Starting around 2000, some studies were done that made more detailed distinctions between different kinds of fats.  What these studies found was the following:

- worst were artificially hydrogenated vegetable oils like vegetable shortening (old style Crisco) and margarine
- unhydrogenated animal fats and vegetable oils were about the same
- fish oil was healthiest

Now, this was slightly puzzling from the point of view of saturated fat content, because animal fats had as much saturated fat as artificially hydrogenated fats.  Scientists then started looking for why the artificially hydrogenated fats seemed so much worse.

After a few more years of studies, they figured out why:  by far the worst fats are the "trans" fats, which are found only in trace amounts in nature, but which are created in large quantities in the hydrogenation process.  Since the purpose of hydrogenation is to increase the saturated fat content, significant amounts of trans fats are only found in conjunction with saturated fats. Animal fats got an undeserved bad name only by association with hydrogenated vegetable oils.

Note that these studies are based on modern animal fat composition and consumption patterns.  Fat from wild paleolithic animals was probably even healthier - perhaps comparable to modern fish oil, which mostly still comes from wild fish.  Farmed fish only became common recently, but there are already indications that it doesn't have the health benefits that wild fish does.

From a practical standpoint, there are still a couple of issues.  First, dioxins, which don't affect heart disease but do promote cancers, are ubiquitous in the modern environment and concentrate in animal fat.  There's actually slightly more of it in free range animals and eggs than in factory farmed animals and eggs, because it's picked up from dirt.  Of course, there was some dioxin in paleolithic times too - from forest fires and grass fires - but probably less than now.  Depending on just how bad the dioxin issue is, it might be a reason to avoid modern animal fats of all kinds.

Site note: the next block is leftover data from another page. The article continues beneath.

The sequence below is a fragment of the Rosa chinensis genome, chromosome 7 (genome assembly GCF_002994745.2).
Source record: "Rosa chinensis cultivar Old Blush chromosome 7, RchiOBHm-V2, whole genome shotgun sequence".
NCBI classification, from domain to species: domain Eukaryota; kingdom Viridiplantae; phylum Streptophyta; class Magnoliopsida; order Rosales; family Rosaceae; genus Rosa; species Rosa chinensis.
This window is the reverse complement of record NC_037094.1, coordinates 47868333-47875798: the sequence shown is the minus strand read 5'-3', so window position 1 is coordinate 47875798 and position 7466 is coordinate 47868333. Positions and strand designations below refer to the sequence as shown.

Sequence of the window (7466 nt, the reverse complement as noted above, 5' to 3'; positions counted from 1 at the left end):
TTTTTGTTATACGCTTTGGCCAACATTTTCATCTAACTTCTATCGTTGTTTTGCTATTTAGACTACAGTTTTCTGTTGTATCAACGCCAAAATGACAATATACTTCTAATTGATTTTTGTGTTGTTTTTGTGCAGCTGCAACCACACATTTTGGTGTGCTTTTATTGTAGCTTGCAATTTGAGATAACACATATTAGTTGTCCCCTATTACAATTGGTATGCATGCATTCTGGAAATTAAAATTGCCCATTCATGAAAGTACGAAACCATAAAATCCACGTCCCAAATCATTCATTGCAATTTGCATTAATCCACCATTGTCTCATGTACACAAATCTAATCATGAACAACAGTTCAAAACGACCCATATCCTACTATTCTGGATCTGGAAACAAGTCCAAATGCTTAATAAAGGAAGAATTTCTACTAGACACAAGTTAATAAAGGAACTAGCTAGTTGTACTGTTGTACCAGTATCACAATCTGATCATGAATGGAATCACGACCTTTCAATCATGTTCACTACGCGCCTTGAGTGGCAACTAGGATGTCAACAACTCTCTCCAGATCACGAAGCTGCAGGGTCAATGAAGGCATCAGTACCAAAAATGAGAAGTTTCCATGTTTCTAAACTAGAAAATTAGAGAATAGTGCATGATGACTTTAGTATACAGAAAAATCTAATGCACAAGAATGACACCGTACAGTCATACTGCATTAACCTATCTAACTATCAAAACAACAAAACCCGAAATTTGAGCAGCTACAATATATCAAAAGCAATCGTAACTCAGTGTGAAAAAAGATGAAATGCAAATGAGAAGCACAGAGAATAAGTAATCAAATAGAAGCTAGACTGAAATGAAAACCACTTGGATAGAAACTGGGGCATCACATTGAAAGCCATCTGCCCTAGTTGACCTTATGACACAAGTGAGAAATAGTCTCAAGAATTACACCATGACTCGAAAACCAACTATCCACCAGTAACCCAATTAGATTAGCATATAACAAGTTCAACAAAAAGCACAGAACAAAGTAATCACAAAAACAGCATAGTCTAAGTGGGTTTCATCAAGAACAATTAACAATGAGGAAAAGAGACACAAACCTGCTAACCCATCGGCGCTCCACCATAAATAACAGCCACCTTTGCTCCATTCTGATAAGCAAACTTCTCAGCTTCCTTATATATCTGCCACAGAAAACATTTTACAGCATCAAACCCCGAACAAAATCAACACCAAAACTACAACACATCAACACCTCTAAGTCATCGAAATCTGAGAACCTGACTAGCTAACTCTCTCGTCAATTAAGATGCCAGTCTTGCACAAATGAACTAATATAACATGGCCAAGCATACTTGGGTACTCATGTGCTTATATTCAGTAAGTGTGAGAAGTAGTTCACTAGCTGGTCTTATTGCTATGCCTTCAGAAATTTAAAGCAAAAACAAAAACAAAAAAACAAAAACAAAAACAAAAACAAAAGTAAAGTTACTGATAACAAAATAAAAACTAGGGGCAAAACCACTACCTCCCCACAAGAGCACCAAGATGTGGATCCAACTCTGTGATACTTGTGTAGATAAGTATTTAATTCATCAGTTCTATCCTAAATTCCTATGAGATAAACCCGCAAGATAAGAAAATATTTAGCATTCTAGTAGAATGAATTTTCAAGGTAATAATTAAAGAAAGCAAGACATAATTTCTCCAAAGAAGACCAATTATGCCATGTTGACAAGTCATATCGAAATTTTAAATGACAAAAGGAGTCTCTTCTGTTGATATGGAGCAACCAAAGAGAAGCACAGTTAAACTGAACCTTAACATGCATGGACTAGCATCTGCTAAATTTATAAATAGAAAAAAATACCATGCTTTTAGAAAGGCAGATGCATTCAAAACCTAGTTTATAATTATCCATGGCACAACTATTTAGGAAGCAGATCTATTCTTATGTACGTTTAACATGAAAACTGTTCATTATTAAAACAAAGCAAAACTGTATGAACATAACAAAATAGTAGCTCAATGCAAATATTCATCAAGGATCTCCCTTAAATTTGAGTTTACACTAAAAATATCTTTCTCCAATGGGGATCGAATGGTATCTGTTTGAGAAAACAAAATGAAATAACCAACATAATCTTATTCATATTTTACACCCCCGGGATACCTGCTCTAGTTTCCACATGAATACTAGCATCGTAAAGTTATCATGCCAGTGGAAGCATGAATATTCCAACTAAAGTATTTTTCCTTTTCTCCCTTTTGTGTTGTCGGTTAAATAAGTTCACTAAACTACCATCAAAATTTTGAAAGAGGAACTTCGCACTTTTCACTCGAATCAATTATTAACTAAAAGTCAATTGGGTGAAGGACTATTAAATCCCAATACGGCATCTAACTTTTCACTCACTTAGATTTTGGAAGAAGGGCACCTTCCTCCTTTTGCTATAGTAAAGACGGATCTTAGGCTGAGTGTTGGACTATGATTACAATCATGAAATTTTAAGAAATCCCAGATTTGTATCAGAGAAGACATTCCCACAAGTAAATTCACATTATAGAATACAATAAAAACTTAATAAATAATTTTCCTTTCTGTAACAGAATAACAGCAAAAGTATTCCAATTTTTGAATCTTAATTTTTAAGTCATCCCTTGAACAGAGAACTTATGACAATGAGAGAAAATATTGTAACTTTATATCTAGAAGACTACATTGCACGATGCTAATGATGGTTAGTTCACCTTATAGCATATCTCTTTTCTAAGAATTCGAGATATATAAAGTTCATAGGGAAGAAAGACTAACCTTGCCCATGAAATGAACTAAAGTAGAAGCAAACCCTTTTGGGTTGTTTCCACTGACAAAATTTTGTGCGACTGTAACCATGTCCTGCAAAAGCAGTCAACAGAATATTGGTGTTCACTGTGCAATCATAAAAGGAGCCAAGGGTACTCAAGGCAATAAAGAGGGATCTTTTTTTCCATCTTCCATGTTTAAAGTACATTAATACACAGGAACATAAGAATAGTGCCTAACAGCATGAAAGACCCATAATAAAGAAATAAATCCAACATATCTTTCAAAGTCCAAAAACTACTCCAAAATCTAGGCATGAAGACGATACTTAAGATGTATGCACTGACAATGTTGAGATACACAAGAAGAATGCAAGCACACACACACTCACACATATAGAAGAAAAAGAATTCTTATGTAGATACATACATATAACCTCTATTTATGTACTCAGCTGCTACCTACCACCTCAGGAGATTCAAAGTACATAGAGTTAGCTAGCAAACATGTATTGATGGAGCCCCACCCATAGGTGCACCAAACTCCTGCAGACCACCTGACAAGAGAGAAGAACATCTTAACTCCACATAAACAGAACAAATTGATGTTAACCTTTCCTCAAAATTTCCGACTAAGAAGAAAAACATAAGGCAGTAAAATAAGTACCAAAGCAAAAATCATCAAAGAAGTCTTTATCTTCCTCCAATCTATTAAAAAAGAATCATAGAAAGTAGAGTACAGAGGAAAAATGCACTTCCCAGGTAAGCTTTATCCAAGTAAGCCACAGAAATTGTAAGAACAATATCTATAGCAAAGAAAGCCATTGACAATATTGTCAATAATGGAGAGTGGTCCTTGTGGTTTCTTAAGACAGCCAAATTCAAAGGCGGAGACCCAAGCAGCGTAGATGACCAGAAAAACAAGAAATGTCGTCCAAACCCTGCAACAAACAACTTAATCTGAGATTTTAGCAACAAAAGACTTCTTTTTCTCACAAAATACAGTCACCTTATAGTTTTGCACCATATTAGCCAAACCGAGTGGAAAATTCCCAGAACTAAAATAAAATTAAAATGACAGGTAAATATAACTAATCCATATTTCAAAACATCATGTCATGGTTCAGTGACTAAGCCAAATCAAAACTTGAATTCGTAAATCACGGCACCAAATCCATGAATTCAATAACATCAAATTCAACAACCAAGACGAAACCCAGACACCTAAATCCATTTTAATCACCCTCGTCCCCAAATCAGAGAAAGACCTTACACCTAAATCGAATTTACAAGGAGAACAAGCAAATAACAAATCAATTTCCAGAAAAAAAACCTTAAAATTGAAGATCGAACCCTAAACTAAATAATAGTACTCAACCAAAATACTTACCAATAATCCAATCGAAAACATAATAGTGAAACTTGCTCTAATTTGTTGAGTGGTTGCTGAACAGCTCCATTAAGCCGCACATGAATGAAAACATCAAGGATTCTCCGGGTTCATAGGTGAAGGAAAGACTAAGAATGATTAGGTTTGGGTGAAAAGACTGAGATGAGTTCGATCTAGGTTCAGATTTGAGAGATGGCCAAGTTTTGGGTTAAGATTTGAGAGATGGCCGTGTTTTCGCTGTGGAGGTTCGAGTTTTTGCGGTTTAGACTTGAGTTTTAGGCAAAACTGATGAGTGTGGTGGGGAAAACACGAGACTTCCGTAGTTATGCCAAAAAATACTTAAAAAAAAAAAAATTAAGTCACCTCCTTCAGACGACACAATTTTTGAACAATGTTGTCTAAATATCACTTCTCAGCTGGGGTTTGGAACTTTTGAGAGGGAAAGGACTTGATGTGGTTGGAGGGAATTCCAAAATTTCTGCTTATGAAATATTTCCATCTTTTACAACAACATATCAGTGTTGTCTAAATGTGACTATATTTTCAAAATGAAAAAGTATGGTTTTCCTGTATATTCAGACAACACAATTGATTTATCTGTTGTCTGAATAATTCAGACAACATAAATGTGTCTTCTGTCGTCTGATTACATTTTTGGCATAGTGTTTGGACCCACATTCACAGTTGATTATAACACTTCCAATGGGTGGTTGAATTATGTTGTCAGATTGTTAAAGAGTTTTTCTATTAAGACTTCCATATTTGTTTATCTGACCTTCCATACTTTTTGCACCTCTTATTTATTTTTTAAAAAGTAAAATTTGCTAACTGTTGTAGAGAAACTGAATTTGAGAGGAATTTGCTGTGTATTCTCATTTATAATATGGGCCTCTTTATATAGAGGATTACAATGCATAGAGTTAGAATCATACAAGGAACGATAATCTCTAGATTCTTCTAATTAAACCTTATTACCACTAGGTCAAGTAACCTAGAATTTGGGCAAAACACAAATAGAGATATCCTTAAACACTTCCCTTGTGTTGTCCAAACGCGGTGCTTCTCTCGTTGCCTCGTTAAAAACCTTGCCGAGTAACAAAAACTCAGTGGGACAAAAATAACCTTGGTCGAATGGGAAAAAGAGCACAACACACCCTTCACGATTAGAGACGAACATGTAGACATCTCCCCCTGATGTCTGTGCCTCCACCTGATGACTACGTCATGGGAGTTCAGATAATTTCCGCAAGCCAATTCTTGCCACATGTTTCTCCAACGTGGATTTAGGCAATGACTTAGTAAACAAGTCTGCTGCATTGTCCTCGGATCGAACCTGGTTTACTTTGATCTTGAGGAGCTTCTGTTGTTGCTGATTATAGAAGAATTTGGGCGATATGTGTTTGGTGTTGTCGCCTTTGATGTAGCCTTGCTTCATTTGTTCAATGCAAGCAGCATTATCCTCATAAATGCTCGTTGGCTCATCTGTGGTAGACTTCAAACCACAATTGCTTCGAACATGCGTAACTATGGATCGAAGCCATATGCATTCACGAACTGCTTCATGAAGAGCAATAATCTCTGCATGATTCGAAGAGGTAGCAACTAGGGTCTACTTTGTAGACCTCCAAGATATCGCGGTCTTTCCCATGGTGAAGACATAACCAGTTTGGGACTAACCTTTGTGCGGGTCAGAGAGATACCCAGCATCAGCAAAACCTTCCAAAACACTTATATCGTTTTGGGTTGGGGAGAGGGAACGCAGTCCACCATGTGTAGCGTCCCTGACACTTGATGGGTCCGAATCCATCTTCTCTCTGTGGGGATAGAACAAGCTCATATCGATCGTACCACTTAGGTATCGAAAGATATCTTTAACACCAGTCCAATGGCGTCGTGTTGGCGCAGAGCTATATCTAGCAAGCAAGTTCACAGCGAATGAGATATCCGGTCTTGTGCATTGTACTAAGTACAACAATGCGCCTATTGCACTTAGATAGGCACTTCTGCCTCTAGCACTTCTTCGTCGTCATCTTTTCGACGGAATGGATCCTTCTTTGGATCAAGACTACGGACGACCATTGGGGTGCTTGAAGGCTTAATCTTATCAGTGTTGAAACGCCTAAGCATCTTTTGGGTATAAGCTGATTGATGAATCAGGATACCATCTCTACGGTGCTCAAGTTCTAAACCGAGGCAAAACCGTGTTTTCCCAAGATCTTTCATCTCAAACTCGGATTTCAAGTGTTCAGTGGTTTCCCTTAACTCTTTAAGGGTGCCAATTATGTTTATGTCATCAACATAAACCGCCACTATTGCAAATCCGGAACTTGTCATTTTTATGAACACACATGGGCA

The other practical issue is that it's practically impossible to find unhydrogenated lard, which would be the obvious choice for an animal based cooking oil.  It's for that reason that I still use soy oil for cooking - though I try to limit the amounts.  If I ever find organic lard, I'll switch.

Diet and nutrition / Re: Eggs:how many and what kind do you eat?
« on: July 20, 2008, 12:30:28 PM »
If you care about omega 6 : omega 3 fat ratio, there's a big difference between regular eggs on the one hand, and organic or omega 3 eggs on the other.  Regular eggs are around 20:1 based on what I can find on the web, while omega 3 eggs are much closer to 1:1.

I've switched to omega 3 eggs, and have 1-2 a day, but I'm not really on the paleo diet yet.

Diet and nutrition / Where do you get your calories?
« on: July 20, 2008, 12:24:54 PM »
I'm not on a paleo diet at the moment, primarily because I still eat bread and potatos.  I'm considering moving entirely to paleo for the possible long term health benefits.  I don't need to reduce my weight, so I don't need to reduce my calories.  I'm trying to figure out what I would replace the starch with.

Here's a typical day for me:

breakfast:  2 egg omelette with a little onion and 1/4 tomato, 6 oz orange juice

daytime snacks:  1/2 banana, sesame breadsticks with butter (maybe 300 kcal worth), 1/2 can sardines

dinner:  3 oz organic beef, 1/2 potato, small salad with no dressing (1/2 tomato is the only thing with much in the way of calories)

evening snacks:  1 oz popcorn or other grain based snack popped in soy oil, orange

It looks to me like about half my calories are from grain and potato starch.  What should I replace it with?  Where do you get your nonmeat calories?

Introductions / Introduction
« on: July 20, 2008, 12:04:43 PM »
The forum says to introduce ourselves, so here I am.